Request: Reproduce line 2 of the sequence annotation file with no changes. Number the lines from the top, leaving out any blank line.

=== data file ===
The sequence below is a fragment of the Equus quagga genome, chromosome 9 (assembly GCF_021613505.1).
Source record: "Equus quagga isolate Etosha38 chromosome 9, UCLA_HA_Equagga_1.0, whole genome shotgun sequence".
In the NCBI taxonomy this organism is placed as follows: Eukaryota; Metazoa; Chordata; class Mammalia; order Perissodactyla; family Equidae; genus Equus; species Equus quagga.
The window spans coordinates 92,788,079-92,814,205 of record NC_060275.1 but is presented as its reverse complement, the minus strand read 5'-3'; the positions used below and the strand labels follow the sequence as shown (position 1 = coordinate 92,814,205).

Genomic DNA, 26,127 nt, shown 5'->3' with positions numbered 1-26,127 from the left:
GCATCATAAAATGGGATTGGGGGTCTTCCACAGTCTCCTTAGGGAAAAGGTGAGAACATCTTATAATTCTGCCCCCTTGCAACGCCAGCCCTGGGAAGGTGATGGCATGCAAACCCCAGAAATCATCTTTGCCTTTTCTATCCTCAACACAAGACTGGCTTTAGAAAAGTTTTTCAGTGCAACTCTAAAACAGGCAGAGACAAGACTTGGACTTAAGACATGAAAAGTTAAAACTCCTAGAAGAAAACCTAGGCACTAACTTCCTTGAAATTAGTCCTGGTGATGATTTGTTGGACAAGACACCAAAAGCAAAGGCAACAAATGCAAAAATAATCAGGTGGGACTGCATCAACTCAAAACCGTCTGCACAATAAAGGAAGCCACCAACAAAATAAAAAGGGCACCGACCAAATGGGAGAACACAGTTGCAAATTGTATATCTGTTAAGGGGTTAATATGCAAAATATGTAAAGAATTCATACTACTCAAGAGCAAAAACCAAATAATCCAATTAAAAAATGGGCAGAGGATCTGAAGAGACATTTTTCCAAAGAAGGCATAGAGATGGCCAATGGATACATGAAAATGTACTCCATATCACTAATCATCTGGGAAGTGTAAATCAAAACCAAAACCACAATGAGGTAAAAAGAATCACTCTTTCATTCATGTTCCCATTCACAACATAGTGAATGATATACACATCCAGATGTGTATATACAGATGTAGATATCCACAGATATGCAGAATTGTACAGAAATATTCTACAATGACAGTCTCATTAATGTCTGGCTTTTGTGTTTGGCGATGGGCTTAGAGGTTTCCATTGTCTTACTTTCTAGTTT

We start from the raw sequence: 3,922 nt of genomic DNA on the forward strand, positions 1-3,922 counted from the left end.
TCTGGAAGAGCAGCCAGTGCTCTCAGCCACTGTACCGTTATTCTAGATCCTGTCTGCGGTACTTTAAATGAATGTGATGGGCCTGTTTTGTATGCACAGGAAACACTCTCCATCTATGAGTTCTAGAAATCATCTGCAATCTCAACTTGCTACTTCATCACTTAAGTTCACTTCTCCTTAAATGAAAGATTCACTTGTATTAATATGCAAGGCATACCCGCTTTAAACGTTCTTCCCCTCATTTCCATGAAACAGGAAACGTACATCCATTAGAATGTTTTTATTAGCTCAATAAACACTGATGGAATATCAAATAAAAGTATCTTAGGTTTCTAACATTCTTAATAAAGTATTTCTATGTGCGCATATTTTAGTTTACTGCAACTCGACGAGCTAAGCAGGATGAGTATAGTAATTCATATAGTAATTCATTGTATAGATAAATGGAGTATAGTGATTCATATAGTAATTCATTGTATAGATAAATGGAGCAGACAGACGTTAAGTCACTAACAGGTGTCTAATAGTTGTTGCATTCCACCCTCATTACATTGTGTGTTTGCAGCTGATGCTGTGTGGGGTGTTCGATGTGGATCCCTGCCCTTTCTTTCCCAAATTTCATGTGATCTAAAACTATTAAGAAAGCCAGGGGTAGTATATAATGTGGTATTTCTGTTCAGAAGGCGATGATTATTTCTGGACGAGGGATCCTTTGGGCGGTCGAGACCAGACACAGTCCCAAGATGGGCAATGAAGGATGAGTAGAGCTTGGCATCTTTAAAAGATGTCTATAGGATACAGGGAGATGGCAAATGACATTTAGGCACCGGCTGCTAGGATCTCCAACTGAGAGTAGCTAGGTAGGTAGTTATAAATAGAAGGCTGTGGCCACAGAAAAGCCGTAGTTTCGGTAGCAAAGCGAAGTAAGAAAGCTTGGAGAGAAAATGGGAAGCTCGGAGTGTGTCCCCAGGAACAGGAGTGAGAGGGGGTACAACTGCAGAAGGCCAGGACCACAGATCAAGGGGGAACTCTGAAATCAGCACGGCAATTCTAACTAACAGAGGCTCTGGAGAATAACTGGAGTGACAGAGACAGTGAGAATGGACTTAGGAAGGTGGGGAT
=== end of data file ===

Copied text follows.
Source record: "Equus quagga isolate Etosha38 chromosome 9, UCLA_HA_Equagga_1.0, whole genome shotgun sequence".